The Georgia Southern Music Department will present its final three concerts of the Spring semester beginning tonight.
The university’s Wind Symphony plays tonight, the University Band plays Sunday and the Symphonic Wind Ensemble will play May 4. All are free and open to the public.
The Music Department bands are comprised of nearly 300 Georgia Southern students and faculty. The bands perform about dozen public concerts each school year, not only in the Statesboro area but throughout Georgia, in their role as GSU ambassadors.
Tonight’s concert begins at 7:30 pm, in the GSU Performing Arts Center. The Wind Symphony is comprised of 60 largely underclass student musicians. The concert will be conducted by Dr. Robert Dunham, director of bands, and graduate conducting assistants Zachary Towery and Grant Dull.
The performance will have four parts: "Spangled Heavens," folk music based on from “shaped-note” singing; "Song of the Gandy Dancers," from railroad worker’s chants; "Hymn to a Blue Hour," symbolizing the time between twilight and darkness; and "Incantation and Dance," an evolution from traditional to Cuban music.
The second concert is set for Sunday afternoon at 3, also in the Performing Arts Center. The University Band, comprised of some 65 music students and faculty, as well as Statesboro community members, will be conducted by Dr. Colin McKenzie, associate director of bands.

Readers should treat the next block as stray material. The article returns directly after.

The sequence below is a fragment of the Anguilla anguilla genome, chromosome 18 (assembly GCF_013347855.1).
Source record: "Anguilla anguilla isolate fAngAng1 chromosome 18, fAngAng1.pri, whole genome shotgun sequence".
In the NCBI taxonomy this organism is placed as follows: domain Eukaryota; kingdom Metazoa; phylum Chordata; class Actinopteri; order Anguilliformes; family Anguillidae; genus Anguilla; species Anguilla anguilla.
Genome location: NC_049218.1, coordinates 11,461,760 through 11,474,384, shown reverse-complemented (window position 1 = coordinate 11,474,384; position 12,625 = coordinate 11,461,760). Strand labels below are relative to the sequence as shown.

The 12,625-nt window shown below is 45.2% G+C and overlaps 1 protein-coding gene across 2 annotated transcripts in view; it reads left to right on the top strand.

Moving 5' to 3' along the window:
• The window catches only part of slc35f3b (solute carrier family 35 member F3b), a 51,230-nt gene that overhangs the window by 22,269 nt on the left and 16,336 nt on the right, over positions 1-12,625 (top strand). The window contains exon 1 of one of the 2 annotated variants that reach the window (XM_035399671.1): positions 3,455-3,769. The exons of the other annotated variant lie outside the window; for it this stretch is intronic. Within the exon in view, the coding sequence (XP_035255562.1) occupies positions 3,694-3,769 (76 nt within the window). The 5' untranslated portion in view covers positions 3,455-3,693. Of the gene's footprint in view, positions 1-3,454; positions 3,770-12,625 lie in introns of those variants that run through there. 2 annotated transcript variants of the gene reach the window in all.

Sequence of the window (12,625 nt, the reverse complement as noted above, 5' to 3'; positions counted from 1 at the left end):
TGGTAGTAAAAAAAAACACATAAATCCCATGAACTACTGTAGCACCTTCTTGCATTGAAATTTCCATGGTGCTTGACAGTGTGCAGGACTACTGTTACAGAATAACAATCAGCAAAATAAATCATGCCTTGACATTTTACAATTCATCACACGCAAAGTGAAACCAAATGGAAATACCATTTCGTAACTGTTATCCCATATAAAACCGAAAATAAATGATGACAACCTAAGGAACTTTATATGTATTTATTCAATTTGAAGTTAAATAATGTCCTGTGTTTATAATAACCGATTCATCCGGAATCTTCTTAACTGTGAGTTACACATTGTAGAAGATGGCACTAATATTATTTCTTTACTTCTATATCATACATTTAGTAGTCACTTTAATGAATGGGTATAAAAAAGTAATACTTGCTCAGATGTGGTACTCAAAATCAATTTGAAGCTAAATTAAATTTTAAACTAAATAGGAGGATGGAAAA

The concert will consist of five pieces: "Prelude, Siciliano, and Rondo" by Sir Malcolm Arnold; Frank Ticheli's version of "Amazing Grace," featuring student Michael Thomas; George Gates' "Sol Y Sombra;" the Overture to Giuseppe Verdi’s opera "Nabucco" and the final piece, "Beguine for Band," written by Glen Osser.
The third concert is May 4, at 7:30 pm, in the Performing Arts Center. The Symphonic Wind Ensemble has 45 upperclassmen and graduate wind instrumentalists, conducted by Dr. Dunham, and assisted by Towery and Dull.
The concert will feature four pieces: "Illyrian Dances" by the Royal Shakespeare Company's Guy Woolfenden; "Sparkle, " by Appalachian State University composer William Harbinson; "Hammersmith," a two-part work by composer Gustav Holst; and "El Camino Real, " a flamenco piece by modern concert band composer Alfred Reed.